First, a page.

There is a lovely Jewish custom, one that is unfortunately not sufficiently known in our time, of writing what is called an ethical will. Parents would write a letter to their children in which they would try to sum up all that they had learned in life, and in which they would try to express what they wanted most for and from their children. They would leave these letters behind because they believed that the wisdom they had acquired was just as much a part of the legacy they wanted to leave their children as were all the material possessions.
The first ethical wills are found in the Bible. Jacob gathers his children around his bedside and tries to tell them the way in which they should live after he is gone. And Moses makes a farewell address, chastising, prophesying, and instructing his people before he dies. David prepares Solomon before he goes to his eternal rest by warning him whom to be wary of when he becomes king, and by asking him to complete the task he had begun and was unable to complete. The Apocrypha, the Talmud, medieval and modern Hebrew literature all contain examples of ethical wills parents left their children.
Many years ago Israel Abrahams published a splendid collection of these medieval wills entitled Hebrew Ethical Wills. We hope [our] book, which brings together some modern and contemporary wills, will be a fitting continuation of the Abrahams work.
An ethical will is not an easy thing to write. In doing so, one confronts oneself. One must look inward to see what are the essential truths one has learned in a lifetime, face up to one’s failures, and consider what are the things that really count. Thus an individual learns a great deal about himself or herself when writing an ethical will. If you had time to write just one letter, to whom would it be addressed? What would it say? What would you leave out? Would you chastise and rebuke? Would you thank, forgive, or seek to instruct?
An ethical will is not an easy thing to read. There is a sense of being a voyeur, of eavesdropping on an intimate conversation, of reading a love letter from the beyond. Those who read these documents should do so with reverence and with gratitude. We tread carefully here, and we read with a sense of privilege.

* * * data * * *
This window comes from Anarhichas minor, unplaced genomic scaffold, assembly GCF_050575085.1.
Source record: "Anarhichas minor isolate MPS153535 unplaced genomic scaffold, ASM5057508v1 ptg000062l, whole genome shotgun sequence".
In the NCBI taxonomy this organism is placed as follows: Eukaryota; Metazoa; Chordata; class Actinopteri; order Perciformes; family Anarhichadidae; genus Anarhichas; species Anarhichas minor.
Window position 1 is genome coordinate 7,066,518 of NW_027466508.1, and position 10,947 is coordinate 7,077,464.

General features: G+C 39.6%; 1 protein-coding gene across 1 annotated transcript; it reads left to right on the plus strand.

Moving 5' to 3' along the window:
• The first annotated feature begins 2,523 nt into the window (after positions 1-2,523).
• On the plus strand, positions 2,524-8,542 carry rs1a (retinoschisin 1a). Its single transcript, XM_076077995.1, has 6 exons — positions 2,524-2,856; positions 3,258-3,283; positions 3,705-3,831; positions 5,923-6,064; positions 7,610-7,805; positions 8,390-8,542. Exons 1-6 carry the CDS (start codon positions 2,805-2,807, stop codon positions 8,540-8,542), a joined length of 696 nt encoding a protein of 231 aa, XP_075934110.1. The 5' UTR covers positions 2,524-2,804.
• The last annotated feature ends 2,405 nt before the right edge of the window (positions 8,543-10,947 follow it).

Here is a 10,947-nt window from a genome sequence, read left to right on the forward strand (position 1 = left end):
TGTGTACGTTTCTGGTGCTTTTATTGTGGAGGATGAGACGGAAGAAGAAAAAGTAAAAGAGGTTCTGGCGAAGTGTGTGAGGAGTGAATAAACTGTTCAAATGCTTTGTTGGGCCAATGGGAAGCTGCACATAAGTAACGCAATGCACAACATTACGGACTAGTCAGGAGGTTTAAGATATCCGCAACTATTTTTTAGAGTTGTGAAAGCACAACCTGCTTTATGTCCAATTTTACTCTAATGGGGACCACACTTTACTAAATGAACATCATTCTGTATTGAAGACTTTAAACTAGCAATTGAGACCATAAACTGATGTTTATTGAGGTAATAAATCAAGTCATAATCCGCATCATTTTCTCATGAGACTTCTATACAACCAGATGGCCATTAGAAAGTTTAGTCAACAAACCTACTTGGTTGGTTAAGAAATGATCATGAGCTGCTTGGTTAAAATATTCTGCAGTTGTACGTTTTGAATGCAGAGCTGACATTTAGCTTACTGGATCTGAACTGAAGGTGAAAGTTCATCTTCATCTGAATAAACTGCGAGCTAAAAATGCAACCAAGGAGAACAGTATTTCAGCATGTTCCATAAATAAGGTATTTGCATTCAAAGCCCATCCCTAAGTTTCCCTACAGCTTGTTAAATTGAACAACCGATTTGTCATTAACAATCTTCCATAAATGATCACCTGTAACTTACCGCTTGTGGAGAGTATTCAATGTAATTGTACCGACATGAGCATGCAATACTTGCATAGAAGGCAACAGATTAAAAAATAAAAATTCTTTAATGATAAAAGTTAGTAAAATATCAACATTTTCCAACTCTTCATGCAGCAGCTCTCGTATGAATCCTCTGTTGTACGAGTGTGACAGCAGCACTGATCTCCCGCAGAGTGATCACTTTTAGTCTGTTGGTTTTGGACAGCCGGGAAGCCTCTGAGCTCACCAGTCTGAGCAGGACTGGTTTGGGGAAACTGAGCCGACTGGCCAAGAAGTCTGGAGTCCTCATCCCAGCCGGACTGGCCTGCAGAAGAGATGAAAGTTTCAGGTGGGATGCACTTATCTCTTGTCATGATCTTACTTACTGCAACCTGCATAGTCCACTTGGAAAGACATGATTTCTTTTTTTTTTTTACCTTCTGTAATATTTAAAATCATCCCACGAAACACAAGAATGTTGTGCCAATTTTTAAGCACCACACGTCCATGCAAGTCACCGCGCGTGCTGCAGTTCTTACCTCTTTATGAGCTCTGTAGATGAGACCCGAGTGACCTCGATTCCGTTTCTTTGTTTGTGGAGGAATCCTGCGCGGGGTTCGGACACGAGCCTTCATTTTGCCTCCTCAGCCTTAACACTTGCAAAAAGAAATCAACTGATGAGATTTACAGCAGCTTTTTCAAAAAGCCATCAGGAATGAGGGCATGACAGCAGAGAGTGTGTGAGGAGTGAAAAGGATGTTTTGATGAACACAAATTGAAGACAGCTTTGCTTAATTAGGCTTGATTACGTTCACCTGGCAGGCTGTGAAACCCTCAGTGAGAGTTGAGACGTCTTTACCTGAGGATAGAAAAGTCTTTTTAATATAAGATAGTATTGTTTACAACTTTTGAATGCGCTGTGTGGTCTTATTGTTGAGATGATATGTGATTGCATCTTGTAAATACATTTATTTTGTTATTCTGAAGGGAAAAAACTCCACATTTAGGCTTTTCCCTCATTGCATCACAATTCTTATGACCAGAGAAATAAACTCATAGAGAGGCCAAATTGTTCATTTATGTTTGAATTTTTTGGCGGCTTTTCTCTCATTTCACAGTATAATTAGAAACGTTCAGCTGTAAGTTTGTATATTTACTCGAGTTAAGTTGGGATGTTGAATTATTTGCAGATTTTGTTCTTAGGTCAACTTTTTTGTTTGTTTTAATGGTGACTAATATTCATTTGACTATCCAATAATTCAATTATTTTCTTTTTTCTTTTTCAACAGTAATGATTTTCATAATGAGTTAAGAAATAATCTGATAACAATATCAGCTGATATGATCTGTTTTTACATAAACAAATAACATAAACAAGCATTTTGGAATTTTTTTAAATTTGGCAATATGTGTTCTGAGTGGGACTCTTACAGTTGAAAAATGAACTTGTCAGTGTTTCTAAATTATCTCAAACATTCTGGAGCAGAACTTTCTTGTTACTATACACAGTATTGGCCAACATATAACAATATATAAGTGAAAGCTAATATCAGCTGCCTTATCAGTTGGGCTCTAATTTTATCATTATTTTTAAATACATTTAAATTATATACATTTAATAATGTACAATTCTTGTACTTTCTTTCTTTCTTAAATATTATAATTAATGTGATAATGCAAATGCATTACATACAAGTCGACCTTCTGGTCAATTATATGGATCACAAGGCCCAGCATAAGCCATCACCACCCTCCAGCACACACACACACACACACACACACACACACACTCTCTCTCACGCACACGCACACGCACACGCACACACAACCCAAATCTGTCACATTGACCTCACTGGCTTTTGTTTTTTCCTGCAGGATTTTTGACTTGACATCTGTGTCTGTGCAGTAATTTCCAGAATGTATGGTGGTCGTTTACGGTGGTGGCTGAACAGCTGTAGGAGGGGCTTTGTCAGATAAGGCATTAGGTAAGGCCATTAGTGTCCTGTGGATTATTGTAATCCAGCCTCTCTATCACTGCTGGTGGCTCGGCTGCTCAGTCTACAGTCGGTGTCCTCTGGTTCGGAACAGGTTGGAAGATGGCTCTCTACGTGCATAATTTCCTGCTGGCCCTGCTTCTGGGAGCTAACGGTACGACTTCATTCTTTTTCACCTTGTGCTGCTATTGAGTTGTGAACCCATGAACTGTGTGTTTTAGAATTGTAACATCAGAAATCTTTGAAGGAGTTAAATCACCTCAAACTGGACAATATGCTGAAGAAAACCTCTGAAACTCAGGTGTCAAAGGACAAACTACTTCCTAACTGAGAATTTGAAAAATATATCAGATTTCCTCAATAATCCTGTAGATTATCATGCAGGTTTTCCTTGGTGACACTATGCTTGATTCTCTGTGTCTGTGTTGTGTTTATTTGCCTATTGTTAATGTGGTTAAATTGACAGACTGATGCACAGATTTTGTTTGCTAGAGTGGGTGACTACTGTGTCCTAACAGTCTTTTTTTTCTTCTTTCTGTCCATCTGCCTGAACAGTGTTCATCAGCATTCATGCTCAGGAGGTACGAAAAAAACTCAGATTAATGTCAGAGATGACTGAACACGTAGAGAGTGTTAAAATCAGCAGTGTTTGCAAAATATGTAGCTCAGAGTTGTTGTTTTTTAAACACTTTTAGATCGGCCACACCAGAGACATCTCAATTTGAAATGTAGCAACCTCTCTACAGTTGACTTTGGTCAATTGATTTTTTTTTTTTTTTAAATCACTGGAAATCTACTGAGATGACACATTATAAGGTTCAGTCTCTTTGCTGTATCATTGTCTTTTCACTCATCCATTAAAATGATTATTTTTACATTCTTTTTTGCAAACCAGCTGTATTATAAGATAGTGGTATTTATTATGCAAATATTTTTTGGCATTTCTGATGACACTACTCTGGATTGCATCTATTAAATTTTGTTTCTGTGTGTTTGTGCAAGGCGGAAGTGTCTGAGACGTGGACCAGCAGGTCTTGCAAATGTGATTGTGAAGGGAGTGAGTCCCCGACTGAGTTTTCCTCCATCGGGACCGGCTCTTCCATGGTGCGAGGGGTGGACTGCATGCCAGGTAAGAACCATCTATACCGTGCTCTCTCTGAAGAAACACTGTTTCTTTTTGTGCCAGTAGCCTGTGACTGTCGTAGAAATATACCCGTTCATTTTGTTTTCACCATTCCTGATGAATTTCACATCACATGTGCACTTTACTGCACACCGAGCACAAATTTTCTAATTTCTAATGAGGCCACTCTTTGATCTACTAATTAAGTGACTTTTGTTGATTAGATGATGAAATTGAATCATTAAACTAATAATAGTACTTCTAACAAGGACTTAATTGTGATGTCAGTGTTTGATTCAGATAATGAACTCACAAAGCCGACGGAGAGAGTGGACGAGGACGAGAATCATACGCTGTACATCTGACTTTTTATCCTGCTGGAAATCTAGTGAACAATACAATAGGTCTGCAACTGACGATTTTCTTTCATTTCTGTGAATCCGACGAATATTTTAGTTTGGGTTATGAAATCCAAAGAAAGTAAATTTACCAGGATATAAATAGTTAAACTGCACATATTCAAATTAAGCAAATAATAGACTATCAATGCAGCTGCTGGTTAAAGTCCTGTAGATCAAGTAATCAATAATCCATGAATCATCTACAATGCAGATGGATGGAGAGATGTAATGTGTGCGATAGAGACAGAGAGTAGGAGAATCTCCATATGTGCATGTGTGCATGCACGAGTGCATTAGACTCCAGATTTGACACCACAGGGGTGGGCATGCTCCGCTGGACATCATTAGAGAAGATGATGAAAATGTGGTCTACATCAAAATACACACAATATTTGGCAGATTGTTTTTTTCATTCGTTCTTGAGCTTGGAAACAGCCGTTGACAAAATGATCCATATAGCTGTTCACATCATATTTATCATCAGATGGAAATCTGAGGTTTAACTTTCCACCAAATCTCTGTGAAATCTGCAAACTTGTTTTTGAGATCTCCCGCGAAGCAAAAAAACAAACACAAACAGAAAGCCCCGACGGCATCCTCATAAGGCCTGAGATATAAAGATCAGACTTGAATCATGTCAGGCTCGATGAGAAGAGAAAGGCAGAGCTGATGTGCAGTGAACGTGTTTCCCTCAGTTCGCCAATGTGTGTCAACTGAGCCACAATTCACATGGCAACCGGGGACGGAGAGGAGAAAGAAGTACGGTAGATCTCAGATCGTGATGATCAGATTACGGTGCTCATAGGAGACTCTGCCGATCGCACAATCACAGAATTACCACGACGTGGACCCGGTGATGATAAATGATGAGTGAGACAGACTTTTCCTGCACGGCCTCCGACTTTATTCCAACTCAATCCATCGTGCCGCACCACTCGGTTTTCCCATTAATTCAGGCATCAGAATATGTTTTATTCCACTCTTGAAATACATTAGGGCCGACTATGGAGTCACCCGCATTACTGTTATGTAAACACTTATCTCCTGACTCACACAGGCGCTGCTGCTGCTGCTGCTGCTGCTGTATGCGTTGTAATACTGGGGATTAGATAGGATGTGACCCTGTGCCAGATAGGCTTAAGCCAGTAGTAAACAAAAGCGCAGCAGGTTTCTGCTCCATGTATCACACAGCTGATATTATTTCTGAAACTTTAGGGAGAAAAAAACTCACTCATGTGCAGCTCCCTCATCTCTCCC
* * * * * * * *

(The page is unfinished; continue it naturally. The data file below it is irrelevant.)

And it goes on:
An ethical will is not an easy thing to receive. There is the temptation, an almost irresistible one, for parents to try to persuade after death what they were unable to persuade during life. There is the temptation to repeat once more, to plead once more, and to impose a burden of guilt from the grave.
The famous and much-quoted letter of Ibn Tibbon is an example of such a castrating and guilt-producing will. Over and over again in his will he berates his child and reminds him how much he has done for him, and then he ends with the instruction that the child should read this will regularly. One can only shudder to think of how much harm such a will can do. One must be able to accept a will as well meant, even if its instructions are sometimes burdensome. One must be able to take it as words that come from the heart and that hopefully enter the heart. One must be able to accept it as an adult receiving instruction from an adult, or else the ties that bind become ties that choke and cripple.
[The wills of our time] come from many countries and from many kinds of people. Some were written by scholars, some by simple men and women. Some were written in freedom and safety, from the comfort of a desk, and some were written in trenches and bunkers. Some were written in English, some in Hebrew, Yiddish, or German. All are precious spiritual documents–windows into the souls of those who wrote them.
[Our book reflects] the four worlds in which the Jewish people have lived in this century: the world of faith and piety; the world of agony and anguish; the world of return to power and statehood; and the world of freedom. Each of these worlds has presented the Jewish people with a different challenge [reflected in the ethical wills each produced].
Excerpted with permission from the introduction to Ethical Wills: A Modern Treasury edited by Jack Riemer and Nathaniel Stampfer (Schocken Books).